Nov 25th, 2016, 12:00 PM

The Color Line, a tribute paid to African-Americans

By Sarah Sidi
Artwork by Thornton Dial, Don't Matter How Raggly The Flag, It Still Got To Tie Us Together, 2003. Image credit: Sarah Sidi
Quai Branly museum presents a must-see exhibition on the history of African-American artists and segregation.

The Color Line, an exhibition running from October 4 to January 15 at the Musée du Quai Branly, uses art to pay tribute to the African-Americans who fought for their rights in the United States throughout a dark period of more than 150 years. Nearly all the artists and thinkers exposed were marginalized in their time; yet they came together to make change happen. Even though the American civil war, which ended in 1865, was followed by the abolition of slavery in 1877, racial discrimination remained and segregation in society grew stronger than ever. Therefore, the exhibition embraces the history of those artists and thinkers who were on the wrong side of the utterly discriminative “color line” and whose artistic creation, practiced in all its forms, was the weapon of their struggle for peace and justice.

Artwork by David Hammons, Untitled, 1995. Image credit: Sarah Sidi

From the deconstruction of blackface in the 19th century by the famous black actor Bert Williams to the cultural upheaval of the Harlem Renaissance in the beginning of 20th century, and the modern Black Lives Matter movement, a hundred and fifty years of black activism against white repression is presented chronologically to the visitors. This attests to the very rich creativity that emerged from the African-American cultural revolt.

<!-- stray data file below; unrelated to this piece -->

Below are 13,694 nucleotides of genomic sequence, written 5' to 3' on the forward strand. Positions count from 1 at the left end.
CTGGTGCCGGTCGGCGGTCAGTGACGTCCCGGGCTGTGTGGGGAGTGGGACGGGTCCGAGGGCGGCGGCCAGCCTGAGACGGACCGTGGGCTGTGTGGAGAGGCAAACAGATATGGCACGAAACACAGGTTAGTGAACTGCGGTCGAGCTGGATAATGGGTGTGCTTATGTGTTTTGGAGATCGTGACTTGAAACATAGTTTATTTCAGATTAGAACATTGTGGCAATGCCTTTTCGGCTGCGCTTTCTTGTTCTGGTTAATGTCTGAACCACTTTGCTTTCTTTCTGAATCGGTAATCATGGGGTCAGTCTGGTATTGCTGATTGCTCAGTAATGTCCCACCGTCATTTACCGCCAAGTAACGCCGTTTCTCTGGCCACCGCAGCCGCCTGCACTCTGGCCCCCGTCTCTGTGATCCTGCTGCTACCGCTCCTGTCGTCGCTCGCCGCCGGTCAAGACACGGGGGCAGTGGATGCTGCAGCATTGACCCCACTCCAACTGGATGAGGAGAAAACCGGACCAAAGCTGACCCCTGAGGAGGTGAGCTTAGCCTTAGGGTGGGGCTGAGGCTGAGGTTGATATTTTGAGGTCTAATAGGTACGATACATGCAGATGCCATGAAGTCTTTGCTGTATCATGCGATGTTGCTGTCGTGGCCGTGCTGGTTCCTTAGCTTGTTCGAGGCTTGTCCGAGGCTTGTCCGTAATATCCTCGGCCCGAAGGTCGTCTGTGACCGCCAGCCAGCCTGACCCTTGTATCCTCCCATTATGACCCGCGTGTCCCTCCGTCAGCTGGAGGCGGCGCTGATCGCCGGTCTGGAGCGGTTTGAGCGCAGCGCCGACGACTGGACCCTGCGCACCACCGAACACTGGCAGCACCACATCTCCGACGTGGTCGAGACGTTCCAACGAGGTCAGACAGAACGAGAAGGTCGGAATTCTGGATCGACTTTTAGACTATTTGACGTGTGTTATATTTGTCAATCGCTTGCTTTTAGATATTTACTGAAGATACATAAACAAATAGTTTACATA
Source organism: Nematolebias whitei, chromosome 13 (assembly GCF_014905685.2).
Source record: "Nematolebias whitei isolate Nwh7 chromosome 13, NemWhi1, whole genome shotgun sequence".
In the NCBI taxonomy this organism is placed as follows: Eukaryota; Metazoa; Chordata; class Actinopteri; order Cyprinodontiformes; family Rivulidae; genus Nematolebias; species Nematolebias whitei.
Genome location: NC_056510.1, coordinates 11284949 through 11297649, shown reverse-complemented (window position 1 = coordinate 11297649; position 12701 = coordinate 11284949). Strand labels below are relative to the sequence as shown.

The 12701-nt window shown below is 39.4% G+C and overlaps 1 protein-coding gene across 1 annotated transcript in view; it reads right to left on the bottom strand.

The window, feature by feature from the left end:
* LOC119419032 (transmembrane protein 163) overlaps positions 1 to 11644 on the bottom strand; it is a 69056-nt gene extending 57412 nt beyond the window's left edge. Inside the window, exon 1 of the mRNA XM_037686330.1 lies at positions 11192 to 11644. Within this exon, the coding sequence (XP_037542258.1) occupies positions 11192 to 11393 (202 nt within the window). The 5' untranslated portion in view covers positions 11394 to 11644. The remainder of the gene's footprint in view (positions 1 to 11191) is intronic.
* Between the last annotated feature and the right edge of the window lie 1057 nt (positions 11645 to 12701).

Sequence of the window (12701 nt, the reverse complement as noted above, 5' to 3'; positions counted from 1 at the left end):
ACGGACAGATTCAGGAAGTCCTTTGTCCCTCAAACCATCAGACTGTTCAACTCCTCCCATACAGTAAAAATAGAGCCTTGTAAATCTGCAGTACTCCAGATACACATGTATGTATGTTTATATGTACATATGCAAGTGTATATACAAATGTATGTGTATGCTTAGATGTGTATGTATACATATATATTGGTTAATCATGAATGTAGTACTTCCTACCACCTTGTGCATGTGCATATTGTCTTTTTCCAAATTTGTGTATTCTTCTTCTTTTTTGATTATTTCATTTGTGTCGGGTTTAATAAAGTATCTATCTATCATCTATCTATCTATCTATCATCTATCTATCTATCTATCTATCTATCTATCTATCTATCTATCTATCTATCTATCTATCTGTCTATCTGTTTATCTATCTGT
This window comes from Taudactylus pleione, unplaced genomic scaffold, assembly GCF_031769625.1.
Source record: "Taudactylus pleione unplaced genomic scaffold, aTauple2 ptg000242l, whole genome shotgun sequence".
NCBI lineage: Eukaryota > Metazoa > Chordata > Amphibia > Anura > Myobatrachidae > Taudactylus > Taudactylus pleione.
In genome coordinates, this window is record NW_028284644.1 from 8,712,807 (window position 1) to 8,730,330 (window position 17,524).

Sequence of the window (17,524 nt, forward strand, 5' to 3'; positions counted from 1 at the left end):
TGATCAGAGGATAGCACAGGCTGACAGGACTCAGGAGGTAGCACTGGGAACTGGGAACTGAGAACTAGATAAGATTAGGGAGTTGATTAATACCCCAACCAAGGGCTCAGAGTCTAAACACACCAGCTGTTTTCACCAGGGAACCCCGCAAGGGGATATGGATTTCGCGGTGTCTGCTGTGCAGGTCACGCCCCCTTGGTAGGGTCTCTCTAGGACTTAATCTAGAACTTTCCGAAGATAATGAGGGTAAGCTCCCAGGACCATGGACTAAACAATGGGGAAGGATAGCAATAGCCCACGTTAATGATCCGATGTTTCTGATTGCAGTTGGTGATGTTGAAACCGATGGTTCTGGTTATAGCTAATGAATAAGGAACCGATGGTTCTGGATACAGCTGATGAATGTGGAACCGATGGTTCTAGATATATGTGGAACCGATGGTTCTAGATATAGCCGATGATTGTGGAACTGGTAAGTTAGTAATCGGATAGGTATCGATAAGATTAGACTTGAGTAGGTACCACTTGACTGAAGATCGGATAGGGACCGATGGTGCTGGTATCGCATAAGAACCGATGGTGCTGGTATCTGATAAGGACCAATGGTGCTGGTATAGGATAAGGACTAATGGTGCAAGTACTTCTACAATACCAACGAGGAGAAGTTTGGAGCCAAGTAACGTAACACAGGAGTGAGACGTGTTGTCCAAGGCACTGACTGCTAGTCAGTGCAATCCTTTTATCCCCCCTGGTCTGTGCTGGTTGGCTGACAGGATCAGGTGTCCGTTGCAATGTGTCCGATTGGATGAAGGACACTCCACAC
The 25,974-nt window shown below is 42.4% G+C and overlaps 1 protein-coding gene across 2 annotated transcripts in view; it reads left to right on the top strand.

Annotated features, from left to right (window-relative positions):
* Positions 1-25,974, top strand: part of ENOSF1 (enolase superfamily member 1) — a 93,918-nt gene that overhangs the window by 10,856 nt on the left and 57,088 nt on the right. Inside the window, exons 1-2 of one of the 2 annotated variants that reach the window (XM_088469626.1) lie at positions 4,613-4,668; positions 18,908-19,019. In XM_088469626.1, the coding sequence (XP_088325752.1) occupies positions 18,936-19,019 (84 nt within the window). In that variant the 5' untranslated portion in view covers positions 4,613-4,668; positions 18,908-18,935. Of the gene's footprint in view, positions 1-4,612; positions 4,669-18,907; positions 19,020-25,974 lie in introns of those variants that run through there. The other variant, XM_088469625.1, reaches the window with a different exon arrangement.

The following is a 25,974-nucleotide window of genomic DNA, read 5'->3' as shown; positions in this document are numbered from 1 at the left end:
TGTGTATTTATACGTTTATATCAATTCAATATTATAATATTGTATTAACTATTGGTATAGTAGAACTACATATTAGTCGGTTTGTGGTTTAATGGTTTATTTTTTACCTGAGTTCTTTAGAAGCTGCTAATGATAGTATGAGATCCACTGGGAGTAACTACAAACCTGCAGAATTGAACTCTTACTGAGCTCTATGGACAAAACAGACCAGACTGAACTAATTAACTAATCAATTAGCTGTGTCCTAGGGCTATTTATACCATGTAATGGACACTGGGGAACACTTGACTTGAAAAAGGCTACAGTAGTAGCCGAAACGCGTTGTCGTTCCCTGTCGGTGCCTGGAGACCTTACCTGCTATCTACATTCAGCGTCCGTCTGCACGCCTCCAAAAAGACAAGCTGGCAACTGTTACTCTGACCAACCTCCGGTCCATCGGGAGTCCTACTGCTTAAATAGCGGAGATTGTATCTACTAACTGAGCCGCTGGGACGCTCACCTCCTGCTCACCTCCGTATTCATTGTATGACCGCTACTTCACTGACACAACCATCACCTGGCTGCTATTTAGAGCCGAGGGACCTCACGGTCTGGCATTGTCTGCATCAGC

What is extremely powerful and moving in the exhibition is its liveliness. From the very beginning, visitors find themselves immersed in the artists' worlds and their historical and cultural contexts. Newspapers are hung on the wall for each period, showing not only the actual struggle of the African-Americans but different media reactions to the events, which allows viewers to see almost firsthand the progress in society. Headphones are available to listen to poetry or excerpts from novels, and original music is played at several corners of the gallery, creating a sense of community with the other visitors. Short movies are projected, with their original cinema posters displayed. There is also the special opportunity to be able to visit a small reproduction of The Paris Exposition of 1900, at which the university professor W.E.B Du Bois showcased black social and cultural pride in an event called Exhibit of American Negroes.

Artwork by Whitfield Lovell, Autour du monde, 2008. Image credit: Sarah Sidi

From the moment we enter the universe of the exhibition, we are able to feel the vibes of this terribly breathless and interminable fight of those courageous artists and thinkers who contributed to blur the color line. Viewers carry this intense energy within themselves until the end of the exposition and beyond—as, unfortunately, it is clear that this struggle is far from over. The current movement Black Lives Matter is living proof of the remaining and strongly ingrained racial discriminations against people of color in the United States. The Color Line may be blurred, but it is just as present as ever.